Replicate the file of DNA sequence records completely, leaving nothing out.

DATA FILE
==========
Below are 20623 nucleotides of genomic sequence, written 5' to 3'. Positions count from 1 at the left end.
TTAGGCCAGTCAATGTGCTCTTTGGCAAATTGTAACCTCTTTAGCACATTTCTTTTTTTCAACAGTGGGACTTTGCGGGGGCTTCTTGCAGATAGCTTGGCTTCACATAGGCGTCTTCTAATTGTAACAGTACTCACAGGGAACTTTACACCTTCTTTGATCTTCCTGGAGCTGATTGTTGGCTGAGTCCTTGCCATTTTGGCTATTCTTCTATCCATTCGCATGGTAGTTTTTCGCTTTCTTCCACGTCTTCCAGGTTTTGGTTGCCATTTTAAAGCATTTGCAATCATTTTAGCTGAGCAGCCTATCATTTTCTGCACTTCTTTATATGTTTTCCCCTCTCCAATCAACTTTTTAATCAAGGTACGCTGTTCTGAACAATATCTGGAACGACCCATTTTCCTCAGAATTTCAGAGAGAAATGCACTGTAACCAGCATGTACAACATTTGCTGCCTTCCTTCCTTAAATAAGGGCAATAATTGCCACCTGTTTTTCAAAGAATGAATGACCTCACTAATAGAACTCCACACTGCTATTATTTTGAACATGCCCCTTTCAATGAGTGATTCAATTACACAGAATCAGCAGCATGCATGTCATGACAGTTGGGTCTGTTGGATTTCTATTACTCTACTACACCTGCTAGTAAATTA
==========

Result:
Below are 20623 nucleotides of genomic sequence, written 5' to 3'. Positions count from 1 at the left end.
TTAGGCCAGTCAATGTGCTCTTTGGCAAATTGTAACCTCTTTAGCACATTTCTTTTTTTCAACAGTGGGACTTTGCGGGGGCTTCTTGCAGATAGCTTGGCTTCACATAGGCGTCTTCTAATTGTAACAGTACTCACAGGGAACTTTACACCTTCTTTGATCTTCCTGGAGCTGATTGTTGGCTGAGTCCTTGCCATTTTGGCTATTCTTCTATCCATTCGCATGGTAGTTTTTCGCTTTCTTCCACGTCTTCCAGGTTTTGGTTGCCATTTTAAAGCATTTGCAATCATTTTAGCTGAGCAGCCTATCATTTTCTGCACTTCTTTATATGTTTTCCCCTCTCCAATCAACTTTTTAATCAAGGTACGCTGTTCTGAACAATATCTGGAACGACCCATTTTCCTCAGAATTTCAGAGAGAAATGCACTGTAACCAGCATGTACAACATTTGCTGCCTTCCTTCCTTAAATAAGGGCAATAATTGCCACCTGTTTTTCAAAGAATGAATGACCTCACTAATAGAACTCCACACTGCTATTATTTTGAACATGCCCCTTTCAATGAGTGATTCAATTACACAGAATCAGCAGCATGCATGTCATGACAGTTGGGTCTGTTGGATTTCTATTACTCTACTACACCTGCTAGTAAATTA